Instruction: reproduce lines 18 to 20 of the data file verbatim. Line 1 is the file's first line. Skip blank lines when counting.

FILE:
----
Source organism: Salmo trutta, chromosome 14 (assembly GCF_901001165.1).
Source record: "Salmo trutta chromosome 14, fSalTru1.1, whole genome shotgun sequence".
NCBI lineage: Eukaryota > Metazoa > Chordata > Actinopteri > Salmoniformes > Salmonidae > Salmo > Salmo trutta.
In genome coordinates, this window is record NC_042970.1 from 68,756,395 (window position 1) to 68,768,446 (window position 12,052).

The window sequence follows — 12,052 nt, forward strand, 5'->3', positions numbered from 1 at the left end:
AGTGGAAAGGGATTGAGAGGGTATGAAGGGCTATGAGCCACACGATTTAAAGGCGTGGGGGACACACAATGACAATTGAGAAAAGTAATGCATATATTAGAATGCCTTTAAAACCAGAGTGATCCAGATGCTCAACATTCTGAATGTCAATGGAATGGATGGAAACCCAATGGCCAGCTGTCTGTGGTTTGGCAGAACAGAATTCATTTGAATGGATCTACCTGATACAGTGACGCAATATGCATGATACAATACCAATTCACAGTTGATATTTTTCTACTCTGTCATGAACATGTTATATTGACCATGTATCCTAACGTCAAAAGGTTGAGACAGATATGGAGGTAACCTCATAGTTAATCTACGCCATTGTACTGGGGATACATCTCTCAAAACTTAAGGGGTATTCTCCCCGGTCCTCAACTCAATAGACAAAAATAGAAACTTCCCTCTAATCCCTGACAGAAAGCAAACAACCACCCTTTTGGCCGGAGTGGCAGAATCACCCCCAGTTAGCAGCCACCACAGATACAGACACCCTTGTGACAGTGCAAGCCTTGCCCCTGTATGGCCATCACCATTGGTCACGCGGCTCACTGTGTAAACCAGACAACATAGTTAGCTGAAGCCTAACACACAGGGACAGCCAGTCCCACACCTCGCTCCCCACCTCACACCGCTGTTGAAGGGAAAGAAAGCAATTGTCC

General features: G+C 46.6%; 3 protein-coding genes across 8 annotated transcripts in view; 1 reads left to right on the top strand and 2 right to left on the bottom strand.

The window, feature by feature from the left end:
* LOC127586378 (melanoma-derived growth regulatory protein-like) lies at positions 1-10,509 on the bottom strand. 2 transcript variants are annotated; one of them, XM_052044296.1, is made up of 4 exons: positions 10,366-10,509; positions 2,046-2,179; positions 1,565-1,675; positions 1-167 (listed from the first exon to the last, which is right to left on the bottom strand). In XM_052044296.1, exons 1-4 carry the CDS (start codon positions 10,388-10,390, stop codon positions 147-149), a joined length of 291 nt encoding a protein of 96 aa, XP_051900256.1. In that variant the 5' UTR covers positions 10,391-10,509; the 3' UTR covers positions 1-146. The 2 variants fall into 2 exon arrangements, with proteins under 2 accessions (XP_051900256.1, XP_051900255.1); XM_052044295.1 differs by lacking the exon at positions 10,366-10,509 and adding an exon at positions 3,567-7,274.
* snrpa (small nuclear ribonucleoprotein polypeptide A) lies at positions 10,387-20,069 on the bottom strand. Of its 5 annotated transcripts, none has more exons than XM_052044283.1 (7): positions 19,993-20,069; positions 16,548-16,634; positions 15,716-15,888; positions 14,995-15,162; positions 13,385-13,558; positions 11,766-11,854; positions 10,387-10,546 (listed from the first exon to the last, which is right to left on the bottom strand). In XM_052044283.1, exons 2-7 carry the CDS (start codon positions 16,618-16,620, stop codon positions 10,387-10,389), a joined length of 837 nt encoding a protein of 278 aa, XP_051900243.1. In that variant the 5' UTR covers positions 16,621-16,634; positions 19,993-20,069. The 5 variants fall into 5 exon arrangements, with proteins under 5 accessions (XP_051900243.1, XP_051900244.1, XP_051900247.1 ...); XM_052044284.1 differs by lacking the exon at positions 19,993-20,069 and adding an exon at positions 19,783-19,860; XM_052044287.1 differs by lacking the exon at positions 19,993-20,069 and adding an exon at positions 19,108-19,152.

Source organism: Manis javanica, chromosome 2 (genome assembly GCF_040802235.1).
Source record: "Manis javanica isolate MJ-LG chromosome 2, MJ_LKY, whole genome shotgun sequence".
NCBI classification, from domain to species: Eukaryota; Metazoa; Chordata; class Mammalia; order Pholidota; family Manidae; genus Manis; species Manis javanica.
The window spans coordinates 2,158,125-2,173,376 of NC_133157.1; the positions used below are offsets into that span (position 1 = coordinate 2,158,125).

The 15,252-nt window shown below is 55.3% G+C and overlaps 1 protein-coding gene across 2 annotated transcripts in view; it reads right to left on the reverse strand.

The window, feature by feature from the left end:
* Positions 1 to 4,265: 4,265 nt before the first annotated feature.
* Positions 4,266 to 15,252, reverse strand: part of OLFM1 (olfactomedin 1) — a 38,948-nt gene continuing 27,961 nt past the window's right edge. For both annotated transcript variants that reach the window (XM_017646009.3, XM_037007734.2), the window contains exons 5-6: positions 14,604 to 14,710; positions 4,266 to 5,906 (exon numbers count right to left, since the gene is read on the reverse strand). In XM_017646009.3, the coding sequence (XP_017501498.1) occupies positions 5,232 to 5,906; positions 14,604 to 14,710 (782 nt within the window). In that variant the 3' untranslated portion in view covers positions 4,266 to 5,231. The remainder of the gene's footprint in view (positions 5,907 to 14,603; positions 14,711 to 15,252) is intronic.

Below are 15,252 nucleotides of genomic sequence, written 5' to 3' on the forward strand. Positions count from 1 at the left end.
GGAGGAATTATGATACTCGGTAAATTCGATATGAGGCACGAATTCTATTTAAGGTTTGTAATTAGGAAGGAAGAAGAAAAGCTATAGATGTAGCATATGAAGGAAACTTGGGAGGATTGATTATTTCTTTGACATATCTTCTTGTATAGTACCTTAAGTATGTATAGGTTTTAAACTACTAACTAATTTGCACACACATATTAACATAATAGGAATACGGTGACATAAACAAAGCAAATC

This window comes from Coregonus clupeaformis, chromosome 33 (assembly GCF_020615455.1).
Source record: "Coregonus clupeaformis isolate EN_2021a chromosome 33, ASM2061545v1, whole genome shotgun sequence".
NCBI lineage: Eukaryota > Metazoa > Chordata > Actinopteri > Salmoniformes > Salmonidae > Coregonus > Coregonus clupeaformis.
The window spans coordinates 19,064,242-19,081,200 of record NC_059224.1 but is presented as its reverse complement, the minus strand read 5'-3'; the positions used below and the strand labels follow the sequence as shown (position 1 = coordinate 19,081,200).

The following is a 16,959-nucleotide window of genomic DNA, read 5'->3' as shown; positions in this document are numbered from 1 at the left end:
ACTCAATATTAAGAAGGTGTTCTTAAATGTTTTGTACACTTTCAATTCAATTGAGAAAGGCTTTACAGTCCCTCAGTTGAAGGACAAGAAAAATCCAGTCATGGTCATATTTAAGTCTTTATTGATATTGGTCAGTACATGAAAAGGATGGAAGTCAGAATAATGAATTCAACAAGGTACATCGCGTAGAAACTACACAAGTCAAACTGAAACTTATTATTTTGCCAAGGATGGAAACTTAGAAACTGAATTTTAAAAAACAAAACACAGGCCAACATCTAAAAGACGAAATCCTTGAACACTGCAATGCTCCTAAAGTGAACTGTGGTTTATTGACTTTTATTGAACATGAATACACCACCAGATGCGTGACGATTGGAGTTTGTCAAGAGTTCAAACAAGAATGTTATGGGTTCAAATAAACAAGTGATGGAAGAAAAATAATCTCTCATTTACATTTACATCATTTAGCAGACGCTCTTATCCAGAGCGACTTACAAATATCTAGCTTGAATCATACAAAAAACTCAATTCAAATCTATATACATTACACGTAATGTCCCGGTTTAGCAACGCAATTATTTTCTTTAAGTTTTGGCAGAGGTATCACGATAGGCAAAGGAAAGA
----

* Positions 4,266 to 15,252, reverse strand: part of OLFM1 (olfactomedin 1) — a 38,948-nt gene continuing 27,961 nt past the window's right edge. For both annotated transcript variants that reach the window (XM_017646009.3, XM_037007734.2), the window contains exons 5-6: positions 14,604 to 14,710; positions 4,266 to 5,906 (exon numbers count right to left, since the gene is read on the reverse strand). In XM_017646009.3, the coding sequence (XP_017501498.1) occupies positions 5,232 to 5,906; positions 14,604 to 14,710 (782 nt within the window). In that variant the 3' untranslated portion in view covers positions 4,266 to 5,231. The remainder of the gene's footprint in view (positions 5,907 to 14,603; positions 14,711 to 15,252) is intronic.

Below are 15,252 nucleotides of genomic sequence, written 5' to 3' on the forward strand. Positions count from 1 at the left end.
GGAGGAATTATGATACTCGGTAAATTCGATATGAGGCACGAATTCTATTTAAGGTTTGTAATTAGGAAGGAAGAAGAAAAGCTATAGATGTAGCATATGAAGGAAACTTGGGAGGATTGATTATTTCTTTGACATATCTTCTTGTATAGTACCTTAAGTATGTATAGGTTTTAAACTACTAACTAATTTGCACACACATATTAACATAATAGGAATACGGTGACATAAACAAAGCAAATC